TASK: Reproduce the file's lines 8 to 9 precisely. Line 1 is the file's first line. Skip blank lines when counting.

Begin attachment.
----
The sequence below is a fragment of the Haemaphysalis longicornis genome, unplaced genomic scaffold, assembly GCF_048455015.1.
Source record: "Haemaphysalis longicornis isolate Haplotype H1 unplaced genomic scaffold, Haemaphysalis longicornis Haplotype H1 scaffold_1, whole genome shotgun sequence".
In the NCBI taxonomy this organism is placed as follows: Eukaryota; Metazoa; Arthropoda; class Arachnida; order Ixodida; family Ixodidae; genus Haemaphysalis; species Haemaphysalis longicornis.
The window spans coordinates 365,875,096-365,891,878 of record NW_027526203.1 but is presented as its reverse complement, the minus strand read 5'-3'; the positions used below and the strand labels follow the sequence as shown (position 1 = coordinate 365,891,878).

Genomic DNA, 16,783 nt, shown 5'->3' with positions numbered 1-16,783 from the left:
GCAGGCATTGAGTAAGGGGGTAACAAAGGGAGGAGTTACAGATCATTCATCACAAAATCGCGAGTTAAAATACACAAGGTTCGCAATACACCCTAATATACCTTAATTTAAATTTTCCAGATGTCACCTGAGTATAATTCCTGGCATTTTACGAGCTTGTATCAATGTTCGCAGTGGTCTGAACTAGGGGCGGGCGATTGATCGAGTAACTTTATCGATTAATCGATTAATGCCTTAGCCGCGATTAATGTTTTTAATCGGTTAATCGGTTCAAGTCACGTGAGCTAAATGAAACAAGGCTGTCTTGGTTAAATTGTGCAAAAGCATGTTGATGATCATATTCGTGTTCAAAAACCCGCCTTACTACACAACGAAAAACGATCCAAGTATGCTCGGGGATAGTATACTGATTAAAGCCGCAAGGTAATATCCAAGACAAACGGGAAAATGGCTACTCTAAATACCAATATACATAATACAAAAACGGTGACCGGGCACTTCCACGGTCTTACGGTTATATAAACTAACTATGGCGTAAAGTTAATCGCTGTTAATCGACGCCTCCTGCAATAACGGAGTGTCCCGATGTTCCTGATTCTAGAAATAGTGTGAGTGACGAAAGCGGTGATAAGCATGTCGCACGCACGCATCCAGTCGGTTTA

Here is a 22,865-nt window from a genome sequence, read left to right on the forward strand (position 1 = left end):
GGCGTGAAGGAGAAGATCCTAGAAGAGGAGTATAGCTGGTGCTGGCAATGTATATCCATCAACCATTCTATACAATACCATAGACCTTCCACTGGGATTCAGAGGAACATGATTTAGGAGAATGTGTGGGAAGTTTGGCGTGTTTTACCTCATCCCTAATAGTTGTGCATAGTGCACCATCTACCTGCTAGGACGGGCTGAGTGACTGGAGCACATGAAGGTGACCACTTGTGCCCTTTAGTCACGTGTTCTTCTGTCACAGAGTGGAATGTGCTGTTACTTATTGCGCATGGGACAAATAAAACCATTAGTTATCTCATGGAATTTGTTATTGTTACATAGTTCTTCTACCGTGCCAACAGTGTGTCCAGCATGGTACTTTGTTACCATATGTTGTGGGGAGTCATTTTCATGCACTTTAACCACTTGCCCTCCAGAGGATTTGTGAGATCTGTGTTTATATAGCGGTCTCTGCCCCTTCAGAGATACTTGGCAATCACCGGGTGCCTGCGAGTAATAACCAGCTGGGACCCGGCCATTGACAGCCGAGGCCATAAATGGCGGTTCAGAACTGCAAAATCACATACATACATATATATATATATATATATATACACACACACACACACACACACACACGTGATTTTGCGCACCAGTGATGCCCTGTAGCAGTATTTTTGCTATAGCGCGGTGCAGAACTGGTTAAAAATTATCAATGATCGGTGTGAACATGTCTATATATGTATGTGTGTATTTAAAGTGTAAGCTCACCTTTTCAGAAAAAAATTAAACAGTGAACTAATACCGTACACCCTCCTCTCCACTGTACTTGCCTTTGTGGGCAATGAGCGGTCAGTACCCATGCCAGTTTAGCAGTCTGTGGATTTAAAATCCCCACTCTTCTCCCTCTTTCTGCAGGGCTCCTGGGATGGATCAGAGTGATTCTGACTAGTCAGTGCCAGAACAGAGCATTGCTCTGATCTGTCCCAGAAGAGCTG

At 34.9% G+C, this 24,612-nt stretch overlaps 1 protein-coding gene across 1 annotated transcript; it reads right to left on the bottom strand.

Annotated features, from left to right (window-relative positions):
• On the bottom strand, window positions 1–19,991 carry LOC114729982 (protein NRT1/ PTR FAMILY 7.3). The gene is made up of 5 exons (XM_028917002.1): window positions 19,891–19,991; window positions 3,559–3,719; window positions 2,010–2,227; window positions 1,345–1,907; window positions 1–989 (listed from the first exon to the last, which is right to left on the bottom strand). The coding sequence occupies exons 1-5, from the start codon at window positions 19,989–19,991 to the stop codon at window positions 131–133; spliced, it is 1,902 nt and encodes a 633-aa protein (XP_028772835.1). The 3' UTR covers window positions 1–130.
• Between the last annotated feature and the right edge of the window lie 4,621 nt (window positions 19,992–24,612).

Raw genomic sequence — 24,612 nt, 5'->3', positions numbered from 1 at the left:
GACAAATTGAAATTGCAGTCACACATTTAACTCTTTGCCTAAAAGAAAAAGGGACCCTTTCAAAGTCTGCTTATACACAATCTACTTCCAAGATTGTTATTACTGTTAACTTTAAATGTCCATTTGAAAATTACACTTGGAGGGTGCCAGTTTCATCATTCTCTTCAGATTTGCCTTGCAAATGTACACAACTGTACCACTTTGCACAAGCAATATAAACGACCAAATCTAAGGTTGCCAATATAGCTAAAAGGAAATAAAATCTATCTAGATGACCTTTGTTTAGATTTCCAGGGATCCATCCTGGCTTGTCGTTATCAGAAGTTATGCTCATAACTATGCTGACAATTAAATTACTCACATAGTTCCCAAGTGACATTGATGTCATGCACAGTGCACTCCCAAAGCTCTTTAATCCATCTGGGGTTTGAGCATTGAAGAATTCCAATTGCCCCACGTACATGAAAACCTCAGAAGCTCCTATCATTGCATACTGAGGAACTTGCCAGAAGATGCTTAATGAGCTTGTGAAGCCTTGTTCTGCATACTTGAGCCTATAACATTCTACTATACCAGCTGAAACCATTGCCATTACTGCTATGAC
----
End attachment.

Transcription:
GGCGTGAAGGAGAAGATCCTAGAAGAGGAGTATAGCTGGTGCTGGCAATGTATATCCATCAACCATTCTATACAATACCATAGACCTTCCACTGGGATTCAGAGGAACATGATTTAGGAGAATGTGTGGGAAGTTTGGCGTGTTTTACCTCATCCCTAATAGTTGTGCATAGTGCACCATCTACCTGCTAGGACGGGCTGAGTGACTGGAGCACATGAAGGTGACCACTTGTGCCCTTTAGTCACGTGTTCTTCTGTCACAGAGTGGAATGTGCTGTTACTTATTGCGCATGGGACAAATAAAACCATTAGTTATCTCATGGAATTTGTTATTGTTACATAGTTCTTCTACCGTGCCAACAGTGTGTCCAGCATGGTACTTTGTTACCATATGTTGTGGGGAGTCATTTTCATGCACTTTAACCACTTGCCCTCCAGAGGATTTGTGAGATCTGTGTTTATATAGCGGTCTCTGCCCCTTCAGAGATACTTGGCAATCACCGGGTGCCTGCGAGTAATAACCAGCTGGGACCCGGCCATTGACAGCCGAGGCCATAAATGGCGGTTCAGAACTGCAAAATCACATACATACATATATATATATATATATATATACACACACACACACACACACACACACGTGATTTTGCGCACCAGTGATGCCCTGTAGCAGTATTTTTGCTATAGCGCGGTGCAGAACTGGTTAAAAATTATCAATGATCGGTGTGAACATGTCTATATATGTATGTGTGTATTTAAAGTGTAAGCTCACCTTTTCAGAAAAAAATTAAACAGTGAACTAATACCGTACACCCTCCTCTCCACTGTACTTGCCTTTGTGGGCAATGAGCGGTCAGTACCCATGCCAGTTTAGCAGTCTGTGGATTTAAAATCCCCACTCTTCTCCCTCTTTCTGCAGGGCTCCTGGGATGGATCAGAGTGATTCTGACTAGTCAGTGCCAGAACAGAGCATTGCTCTGATCTGTCCCAGAAGAGCTG

At 34.9% G+C, this 24,612-nt stretch overlaps 1 protein-coding gene across 1 annotated transcript; it reads right to left on the bottom strand.